Bachmann on Obama's birthplace: 'That isn't for me to state'

Rep. Michele Bachmann (R-Minn.) said Thursday it's not for her to say whether President Obama is a citizen of the United States — or a Christian.

"That isn't for me to state; that's for the president to state," Bachmann, the leading Tea Party lawmaker in the House, said on "Good Morning America" on ABC. "When the president makes his statements, I think they should stand for their own."

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At issue is the lingering belief, among so-called birthers, that Obama was born outside the U.S., which would make him constitutionally ineligible to serve as president. (The state of Hawaii has produced a birth certificate showing Obama was born there.) Some also mistakenly believe that Obama practices Islam, rather than the Christian faith he routinely claims.

"We should take the president at his word," Bachmann said.

Still, her wording mirrors what some other Republicans have said about the president, which critics complain is worded in such a way as to allow the birther argument to stand in the GOP.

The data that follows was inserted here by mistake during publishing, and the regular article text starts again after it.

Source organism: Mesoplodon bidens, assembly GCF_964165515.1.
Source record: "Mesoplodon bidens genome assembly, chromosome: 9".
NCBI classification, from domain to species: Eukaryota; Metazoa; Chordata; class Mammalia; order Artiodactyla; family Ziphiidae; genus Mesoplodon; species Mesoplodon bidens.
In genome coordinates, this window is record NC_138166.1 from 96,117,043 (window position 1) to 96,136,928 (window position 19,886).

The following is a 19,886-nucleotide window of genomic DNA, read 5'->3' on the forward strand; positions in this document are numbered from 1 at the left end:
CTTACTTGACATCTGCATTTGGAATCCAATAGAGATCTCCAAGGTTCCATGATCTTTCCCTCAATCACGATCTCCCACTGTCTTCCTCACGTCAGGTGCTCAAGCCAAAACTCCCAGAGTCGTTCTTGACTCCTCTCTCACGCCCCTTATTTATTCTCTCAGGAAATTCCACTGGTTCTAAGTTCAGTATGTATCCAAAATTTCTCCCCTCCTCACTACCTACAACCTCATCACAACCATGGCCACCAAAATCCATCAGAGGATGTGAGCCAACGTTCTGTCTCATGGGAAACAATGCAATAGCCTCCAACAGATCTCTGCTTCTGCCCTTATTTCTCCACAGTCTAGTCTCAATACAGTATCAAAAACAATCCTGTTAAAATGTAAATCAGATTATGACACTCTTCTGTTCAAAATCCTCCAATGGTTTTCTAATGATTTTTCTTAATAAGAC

"It's not my job to tell the American people what to think," House Speaker John Boehner (R-Ohio) said of the debate this past weekend. "The state of Hawaii has said he was born there. That's good enough for me … The president says he's a Christian. I accept him at his word."

The careful wording by Republican leaders reflects some of the political realities of the party's base. A poll this week showed that a majority of likely presidential primary voters do not believe that Obama was born in the U.S., for instance.

Bachmann is one of those GOP candidates considering a run for president, having made or scheduled several trips now to Iowa, New Hampshire and South Carolina — early primary states. Of running in 2012, though, Bachmann said Thursday, "I'm not there yet." 

By contrast, other possible Republican presidential candidates, like former Minnesota Gov. Tim Pawlenty, have been willing to take on birthers a bit more publicly.

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